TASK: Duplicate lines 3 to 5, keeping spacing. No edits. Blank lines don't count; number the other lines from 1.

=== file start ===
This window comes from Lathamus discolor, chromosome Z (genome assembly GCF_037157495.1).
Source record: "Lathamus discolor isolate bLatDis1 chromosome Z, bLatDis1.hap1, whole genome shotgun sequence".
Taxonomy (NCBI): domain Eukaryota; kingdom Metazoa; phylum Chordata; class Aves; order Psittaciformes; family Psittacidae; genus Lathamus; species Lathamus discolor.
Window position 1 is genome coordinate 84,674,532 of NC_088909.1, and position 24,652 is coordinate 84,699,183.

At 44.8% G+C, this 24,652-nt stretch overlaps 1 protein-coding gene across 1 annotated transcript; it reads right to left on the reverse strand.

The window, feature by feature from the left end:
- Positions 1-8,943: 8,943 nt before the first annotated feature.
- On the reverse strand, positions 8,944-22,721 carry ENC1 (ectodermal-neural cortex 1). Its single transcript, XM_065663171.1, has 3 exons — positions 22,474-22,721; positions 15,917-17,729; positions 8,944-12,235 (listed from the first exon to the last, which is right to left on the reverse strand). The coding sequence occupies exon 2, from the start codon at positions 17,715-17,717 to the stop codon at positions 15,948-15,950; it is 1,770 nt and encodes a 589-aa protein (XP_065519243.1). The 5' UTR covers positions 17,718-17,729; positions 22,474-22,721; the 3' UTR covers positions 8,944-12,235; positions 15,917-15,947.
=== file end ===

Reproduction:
Taxonomy (NCBI): domain Eukaryota; kingdom Metazoa; phylum Chordata; class Aves; order Psittaciformes; family Psittacidae; genus Lathamus; species Lathamus discolor.
Window position 1 is genome coordinate 84,674,532 of NC_088909.1, and position 24,652 is coordinate 84,699,183.

At 44.8% G+C, this 24,652-nt stretch overlaps 1 protein-coding gene across 1 annotated transcript; it reads right to left on the reverse strand.